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Offline Derek

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Re: My TPMS is dead!
« Reply #10 on: November 05, 2018, 08:22:26 pm »
Freddy you Da man!

I had it attached it to the wheel and was likely sideways against the spokes so it would clear the bike frame.  On your advice I made sure it was oriented correctly on the outside of the pedal bike tire and pedaled....about 90 seconds later I checked the display.... 0 psi and "low tire pressure" warning!   Never so happy to see that warning.  Will test it a few more times to ensure its going to stay working before tire is remounted in a few days.... just in time to put the bike away for winter.... sniff sniff!

thanks all!
Derek



I have a somewhat similar issue with a friends bike whereby he was getting the low battery warning for a while.  I replaced the battery for him and it worked ok  for just a few weeks then low battery warning again, so repeated the process a couple of months later.  Again worked ok for some weeks before showing low battery warning.  Did it all again a third time with the same outcome.  I have concluded that the component that switches power off within the sensor (early type) is not doing so, thereby causing the replacement batteries to become flat in a few weeks.  A friendly dealer's parts guy (who owes me a favour) is sending me 2 used sensors from a paying customer's bike who recently had 2 new sensors installed.  I'll fit new batteries to them and replace the dead one above and have a spare.  I have KDS to do so (delete the old ID and enter the new ID into the bike's ECU).  The ID is printed on the sensor and obviously must be recorded before fitting.

Regarding giving the repaired sensor a whirl on the end of a cord after battery replacement, I find this always works ie display shows 0psi plus flat tyre warning.  It takes 60-75 seconds for the TPMS to wake up after I start to whirl the thing.  I ensure that the sensor is not upside down when doing so.
« Last Edit: November 05, 2018, 08:34:04 pm by Derek »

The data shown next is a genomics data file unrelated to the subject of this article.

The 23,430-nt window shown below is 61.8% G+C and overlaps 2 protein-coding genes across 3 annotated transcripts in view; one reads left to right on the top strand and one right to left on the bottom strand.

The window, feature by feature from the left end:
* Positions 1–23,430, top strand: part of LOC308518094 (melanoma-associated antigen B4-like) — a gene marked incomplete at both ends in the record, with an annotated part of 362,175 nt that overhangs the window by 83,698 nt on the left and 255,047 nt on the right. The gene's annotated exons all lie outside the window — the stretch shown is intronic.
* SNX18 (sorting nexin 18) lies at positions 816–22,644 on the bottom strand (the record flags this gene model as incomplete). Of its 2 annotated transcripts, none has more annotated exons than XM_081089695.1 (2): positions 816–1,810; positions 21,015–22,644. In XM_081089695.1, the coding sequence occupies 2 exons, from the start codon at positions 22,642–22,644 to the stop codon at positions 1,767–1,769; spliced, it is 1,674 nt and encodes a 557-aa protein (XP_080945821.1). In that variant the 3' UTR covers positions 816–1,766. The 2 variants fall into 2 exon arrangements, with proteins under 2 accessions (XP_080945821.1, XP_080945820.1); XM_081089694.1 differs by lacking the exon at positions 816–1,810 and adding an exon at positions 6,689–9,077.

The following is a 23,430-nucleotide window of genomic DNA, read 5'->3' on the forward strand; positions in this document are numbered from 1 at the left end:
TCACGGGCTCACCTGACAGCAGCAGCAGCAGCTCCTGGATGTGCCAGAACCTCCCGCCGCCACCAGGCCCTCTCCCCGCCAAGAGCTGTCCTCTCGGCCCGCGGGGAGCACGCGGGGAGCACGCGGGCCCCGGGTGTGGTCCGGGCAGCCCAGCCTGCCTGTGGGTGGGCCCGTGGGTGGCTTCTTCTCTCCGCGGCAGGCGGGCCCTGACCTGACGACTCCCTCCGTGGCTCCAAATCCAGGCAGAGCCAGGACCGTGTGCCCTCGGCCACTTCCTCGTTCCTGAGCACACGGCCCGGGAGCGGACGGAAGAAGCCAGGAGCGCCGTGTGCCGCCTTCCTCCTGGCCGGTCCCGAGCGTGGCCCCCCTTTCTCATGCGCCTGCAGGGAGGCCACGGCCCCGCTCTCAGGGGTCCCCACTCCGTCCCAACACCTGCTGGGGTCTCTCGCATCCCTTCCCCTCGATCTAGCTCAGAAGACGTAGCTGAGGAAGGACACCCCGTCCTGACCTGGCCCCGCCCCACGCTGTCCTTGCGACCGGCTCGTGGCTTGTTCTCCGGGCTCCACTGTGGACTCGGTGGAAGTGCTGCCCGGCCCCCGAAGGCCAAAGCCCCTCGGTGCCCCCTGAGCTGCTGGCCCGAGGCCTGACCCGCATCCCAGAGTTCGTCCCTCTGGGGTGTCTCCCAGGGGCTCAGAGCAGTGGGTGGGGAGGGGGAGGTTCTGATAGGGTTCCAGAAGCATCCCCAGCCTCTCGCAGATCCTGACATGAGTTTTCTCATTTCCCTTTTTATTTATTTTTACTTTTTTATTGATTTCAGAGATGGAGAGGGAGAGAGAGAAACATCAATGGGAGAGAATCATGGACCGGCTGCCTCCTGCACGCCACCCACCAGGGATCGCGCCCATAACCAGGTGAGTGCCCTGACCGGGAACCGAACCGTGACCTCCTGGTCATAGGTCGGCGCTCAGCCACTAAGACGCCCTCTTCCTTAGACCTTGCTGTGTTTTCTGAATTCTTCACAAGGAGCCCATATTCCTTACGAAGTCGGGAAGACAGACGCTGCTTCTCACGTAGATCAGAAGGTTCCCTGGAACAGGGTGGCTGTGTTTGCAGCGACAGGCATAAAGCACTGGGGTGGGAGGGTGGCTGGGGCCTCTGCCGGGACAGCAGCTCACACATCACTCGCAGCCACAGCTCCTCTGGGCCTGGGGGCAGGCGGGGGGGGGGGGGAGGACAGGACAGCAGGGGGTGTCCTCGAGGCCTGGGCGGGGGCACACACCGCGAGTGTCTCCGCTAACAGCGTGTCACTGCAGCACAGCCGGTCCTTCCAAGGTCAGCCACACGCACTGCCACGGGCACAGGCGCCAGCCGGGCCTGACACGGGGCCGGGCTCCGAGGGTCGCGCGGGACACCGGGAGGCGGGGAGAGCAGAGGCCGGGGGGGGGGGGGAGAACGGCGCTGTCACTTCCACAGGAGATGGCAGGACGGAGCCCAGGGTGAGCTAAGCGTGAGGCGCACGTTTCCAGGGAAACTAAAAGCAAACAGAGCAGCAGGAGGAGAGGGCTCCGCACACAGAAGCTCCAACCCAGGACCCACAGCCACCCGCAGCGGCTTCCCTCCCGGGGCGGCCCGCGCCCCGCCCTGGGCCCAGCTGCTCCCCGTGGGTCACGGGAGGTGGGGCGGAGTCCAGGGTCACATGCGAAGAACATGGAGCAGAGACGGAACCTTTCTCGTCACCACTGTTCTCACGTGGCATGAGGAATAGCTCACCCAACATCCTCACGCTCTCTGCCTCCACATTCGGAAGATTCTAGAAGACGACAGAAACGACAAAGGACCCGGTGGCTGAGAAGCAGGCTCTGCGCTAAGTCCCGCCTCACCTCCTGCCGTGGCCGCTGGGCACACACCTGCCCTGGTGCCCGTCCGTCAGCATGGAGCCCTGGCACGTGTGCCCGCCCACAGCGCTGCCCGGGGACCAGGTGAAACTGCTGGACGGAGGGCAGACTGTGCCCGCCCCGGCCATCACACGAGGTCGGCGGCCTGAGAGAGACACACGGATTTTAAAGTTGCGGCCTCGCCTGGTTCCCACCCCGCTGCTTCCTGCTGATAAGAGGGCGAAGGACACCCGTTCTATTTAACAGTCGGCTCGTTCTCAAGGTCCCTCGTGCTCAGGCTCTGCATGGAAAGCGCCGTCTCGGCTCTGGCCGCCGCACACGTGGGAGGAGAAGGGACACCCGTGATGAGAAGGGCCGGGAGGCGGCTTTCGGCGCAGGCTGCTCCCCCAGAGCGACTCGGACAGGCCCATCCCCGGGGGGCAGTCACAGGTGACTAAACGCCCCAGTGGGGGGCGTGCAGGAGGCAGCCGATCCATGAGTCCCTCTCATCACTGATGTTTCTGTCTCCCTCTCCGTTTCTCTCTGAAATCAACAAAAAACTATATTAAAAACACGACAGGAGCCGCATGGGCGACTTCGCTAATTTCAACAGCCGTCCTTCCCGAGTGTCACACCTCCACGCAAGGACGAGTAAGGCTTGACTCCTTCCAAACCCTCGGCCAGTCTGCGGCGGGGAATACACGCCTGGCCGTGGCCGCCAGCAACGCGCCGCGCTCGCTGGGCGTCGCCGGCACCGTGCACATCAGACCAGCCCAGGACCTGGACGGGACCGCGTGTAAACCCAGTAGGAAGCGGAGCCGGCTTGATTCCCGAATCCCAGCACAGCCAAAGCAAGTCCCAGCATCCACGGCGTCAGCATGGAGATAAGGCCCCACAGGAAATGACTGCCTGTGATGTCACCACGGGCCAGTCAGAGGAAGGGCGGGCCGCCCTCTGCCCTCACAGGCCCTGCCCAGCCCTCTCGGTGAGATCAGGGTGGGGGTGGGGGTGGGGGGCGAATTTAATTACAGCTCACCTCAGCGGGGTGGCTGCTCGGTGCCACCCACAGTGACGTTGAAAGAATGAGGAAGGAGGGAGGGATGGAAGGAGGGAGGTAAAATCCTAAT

2010 C14 Concours
2004 C10 Concours (Lost a fight with a left turning car)
1983 Honda V45 Sabre (sold)
Ottawa, Ontario

Offline Freddy

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Re: My TPMS is dead!
« Reply #11 on: November 05, 2018, 09:48:41 pm »
I only have bikes that require fuel, not muscles.   :beerchug:
The best substitute for brains is ..............what?

Offline 4Bikes

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Re: My TPMS is dead!
« Reply #12 on: November 05, 2018, 10:27:14 pm »
For what it’s worth, I had my front TPMS display ——- for a long periods of time. Sometimes it would come back. I replaced the battery during a tire change, and again the ——- for long portions of a ride. And then, it started working fine and has never done it again even once. Can’t explain is because it has now worked with no issues for well over 3 years at this point. Radio anything no matter what it is seems to stop working reliably at some point.
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Offline strum

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Re: My TPMS is dead!
« Reply #13 on: November 06, 2018, 02:51:38 am »
I had one that would not work occasionally . i always thought it was a weak or cold battery and figured it was would be replaced  the next tire change , then it stopped working altogether . turned out to be a broken solder joint.
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Offline Freddy

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Re: My TPMS is dead!
« Reply #14 on: November 06, 2018, 03:25:02 am »
Yeah, I've had that very same issue too.   >:(
The best substitute for brains is ..............what?